Developers, Entrepreneurs Tap into Amazon`s Cloud

By Doug Bartholomew  |  Posted 2008-02-21 Email Print this article Print
 
 
 
 
 
 
 

Not content with merely going after book buyers and small merchants, Amazon.com is also targeting software developers.

“We are trying to create a suite of building-block Web services that meet certain fundamental needs that all developers have, such as storage, raw compute capability and messaging,” says Adam Selipsky, vice president of product development and developer relations at Amazon Web Services (AWS).

AWS offerings such as EC2 and S3 already appear to be hitting a sweet spot for developers, especially software engineers at startups. Sean Knapp, an engineer who helped create Google’s Web interface and iGoogle, founded his current company, Ooyala, using Amazon Web Services for all IT infrastructure.

“Why waste our time building out our own infrastructure when we could be spending our time building a good product?” says Knapp, who also serves as Ooyala’s president of technology. Ooyala, which does content management, analytics and delivery of enterprise video, uses half a dozen AWS services, including EC2, S3, Simple Queueing Service (SQS), SimpleDB, AWS’ payment service and Mechanical Turk (see p.XX).

“We didn’t want to waste our time putting up a data center when it’s so remarkably cheap to use Amazon’s,” Knapp says.

The queueing service helps users figure out whether they need more computing instances. “SQS is like a line at the shopping center, or a list of things to do,” Knapp explains. “Our machines take items off that list, and the longer that list is, the more machines we need. We already have 20 to 30 encoding machines, but we can bring up 100 machines if we need them.”

Another startup taking advantage of AWS is Mashery, a year-old company that serves as a front end for other companies’ Web services, providing them with API and infrastructure services. If a company wants to insert a Google map into its Web site, Mashery provides the appropriate Web services API.

“AWS is the reason we have zero network administrators employed here,” says Mashery founder and CEO Oren Michaels. Mashery uses more than 60 Amazon computer instances, he says.

For Mashery, the inability to run Windows-based applications on EC2 isn’t a big deal. “We were all open source and running Linux to begin with,” says Michaels. “With most startups I’m aware of, the Windows limitation is not an issue. That might be a bigger issue for a larger company.”

Currently, Mashery is considering using AWS’ new SimpleDB. Launched in December, SimpleDB enables AWS customers to run queries on structured data in real time, working hand in hand with both EC2 and S3.

Instead of requiring a clustered relational database, Amazon SimpleDB provides the core functionality of a database, including real-time lookup and simple querying of structured data, without the operational complexity. SimpleDB automatically indexes data and provides a simple API for data storage and access.

Zillow.com, a two-year-old real estate Web site that receives four million visitors per month, has used EC2 for what CFO and vice president of marketing Spencer Rascoff calls “overflow computational capacity.” Zillow’s service lets customers obtain a “Zestimate,” a free and instant home valuation for an address anywhere in the United States.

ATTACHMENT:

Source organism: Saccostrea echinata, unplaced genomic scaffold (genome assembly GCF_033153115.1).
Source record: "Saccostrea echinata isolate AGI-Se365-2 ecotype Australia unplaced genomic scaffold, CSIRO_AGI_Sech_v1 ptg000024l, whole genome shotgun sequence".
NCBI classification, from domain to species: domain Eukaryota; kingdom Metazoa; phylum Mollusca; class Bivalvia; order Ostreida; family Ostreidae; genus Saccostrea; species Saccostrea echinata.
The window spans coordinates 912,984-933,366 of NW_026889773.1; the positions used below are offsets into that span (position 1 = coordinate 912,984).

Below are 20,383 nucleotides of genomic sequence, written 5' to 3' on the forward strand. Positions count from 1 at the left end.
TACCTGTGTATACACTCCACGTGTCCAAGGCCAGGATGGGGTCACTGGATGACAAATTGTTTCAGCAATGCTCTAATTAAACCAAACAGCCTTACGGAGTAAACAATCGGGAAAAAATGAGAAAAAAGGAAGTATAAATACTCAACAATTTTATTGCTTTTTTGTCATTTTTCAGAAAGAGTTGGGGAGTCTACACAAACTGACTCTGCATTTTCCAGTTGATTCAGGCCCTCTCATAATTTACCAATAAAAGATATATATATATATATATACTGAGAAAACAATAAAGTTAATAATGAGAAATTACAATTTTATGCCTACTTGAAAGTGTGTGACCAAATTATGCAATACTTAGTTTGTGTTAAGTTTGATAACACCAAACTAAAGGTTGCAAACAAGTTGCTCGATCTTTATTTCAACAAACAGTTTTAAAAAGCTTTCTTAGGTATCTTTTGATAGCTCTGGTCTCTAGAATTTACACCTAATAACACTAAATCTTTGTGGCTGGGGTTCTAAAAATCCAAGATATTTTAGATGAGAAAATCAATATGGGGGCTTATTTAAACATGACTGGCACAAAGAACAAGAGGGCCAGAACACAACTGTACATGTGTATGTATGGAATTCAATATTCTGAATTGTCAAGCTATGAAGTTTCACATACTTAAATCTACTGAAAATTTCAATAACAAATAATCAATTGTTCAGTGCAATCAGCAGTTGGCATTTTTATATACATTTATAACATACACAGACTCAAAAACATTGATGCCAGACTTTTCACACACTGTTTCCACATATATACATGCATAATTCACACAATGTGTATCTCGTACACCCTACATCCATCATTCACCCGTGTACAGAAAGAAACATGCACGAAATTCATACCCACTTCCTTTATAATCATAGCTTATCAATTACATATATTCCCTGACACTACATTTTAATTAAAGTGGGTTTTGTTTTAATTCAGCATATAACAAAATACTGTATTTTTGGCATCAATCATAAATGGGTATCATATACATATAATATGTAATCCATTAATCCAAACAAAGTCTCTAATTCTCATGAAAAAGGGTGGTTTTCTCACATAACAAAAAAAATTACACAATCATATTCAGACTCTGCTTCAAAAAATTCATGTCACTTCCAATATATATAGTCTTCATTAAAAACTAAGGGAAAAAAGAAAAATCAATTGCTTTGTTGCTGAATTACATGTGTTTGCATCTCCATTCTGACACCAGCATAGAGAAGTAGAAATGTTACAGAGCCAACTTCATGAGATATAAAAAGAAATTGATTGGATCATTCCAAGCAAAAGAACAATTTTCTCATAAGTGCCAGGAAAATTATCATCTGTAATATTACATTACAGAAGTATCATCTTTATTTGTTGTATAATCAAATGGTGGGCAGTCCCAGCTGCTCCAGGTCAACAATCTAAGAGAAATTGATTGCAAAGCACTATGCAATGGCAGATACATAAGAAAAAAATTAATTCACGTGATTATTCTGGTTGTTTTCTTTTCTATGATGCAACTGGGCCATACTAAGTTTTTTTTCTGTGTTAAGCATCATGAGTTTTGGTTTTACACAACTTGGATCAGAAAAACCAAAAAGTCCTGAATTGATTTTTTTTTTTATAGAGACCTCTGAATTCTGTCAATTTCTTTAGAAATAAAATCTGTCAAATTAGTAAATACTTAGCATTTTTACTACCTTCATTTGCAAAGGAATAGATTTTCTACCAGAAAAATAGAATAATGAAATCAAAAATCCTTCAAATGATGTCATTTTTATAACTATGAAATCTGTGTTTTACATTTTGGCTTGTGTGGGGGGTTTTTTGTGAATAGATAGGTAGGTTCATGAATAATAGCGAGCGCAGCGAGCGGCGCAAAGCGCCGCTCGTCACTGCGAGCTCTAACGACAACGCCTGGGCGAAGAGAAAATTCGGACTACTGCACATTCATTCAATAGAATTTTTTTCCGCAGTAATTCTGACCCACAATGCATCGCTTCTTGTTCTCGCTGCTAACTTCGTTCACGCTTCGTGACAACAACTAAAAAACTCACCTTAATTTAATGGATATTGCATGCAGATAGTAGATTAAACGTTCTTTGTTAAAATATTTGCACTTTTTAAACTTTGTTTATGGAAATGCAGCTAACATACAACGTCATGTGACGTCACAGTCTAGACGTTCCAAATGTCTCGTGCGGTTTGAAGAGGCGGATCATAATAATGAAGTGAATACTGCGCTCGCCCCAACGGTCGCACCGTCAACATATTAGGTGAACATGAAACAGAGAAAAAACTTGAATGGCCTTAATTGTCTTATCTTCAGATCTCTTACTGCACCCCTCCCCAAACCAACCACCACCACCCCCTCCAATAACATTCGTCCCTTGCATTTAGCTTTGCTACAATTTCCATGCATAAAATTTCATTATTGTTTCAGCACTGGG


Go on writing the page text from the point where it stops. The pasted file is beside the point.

“We built a new algorithm last week that requires recalculating 12 years worth of history for all homes,” says Rascoff. “To accomplish the recalculation, we used 500 AWS servers.” He adds that Zillow first took advantage of AWS for a one-off project similar to the one implementing the new algorithm.

Animoto had already started purchasing its own servers when company executives began exploring alternatives. “We were worried about the cost of our service,” says Brad Jefferson, CEO and co-founder. “We realized that to buy enough servers to support our business’ growth would quickly become a huge capital expenditure.”

Unlike Zillow.com, Animoto uses EC2 and S3 to run its Web servers and to process still images and music files uploaded by its customers. Animoto’s algorithm considers photo elements and the energy, beat, genre and climactic elements of the music, then synchronizes them. The end product, which typically takes just a few minutes to produce, is a unique video customers can run on MySpace and other sites.

“Our entire infrastructure is on Amazon Web Services,” Jefferson says. “We like having the ability to expand or contract in line with true demand for our service.”

So far, Animoto has been able to launch and expand with only bootstrap funding from its founders and their families and friends, Jefferson says, adding “Amazon is enabling businesses like the one I’m doing.”

In addition to AWS, Amazon offers entrepreneurs and small businesses a family of services under its “All Business Center” umbrella. Small and midsize businesses can avail themselves of a host of products, including software for getting started, and industry-specific tools for financial services, design, professional services and retail.



 
 
 
 
Doug Bartholomew is a career journalist who has covered information technology for more than 15 years. A former senior editor at IndustryWeek and InformationWeek, his freelance features have appeared in New York magazine and the Los Angeles Times Magazine. He has a B.S. in Journalism from Northwestern University.
 
 
 
 
 
 

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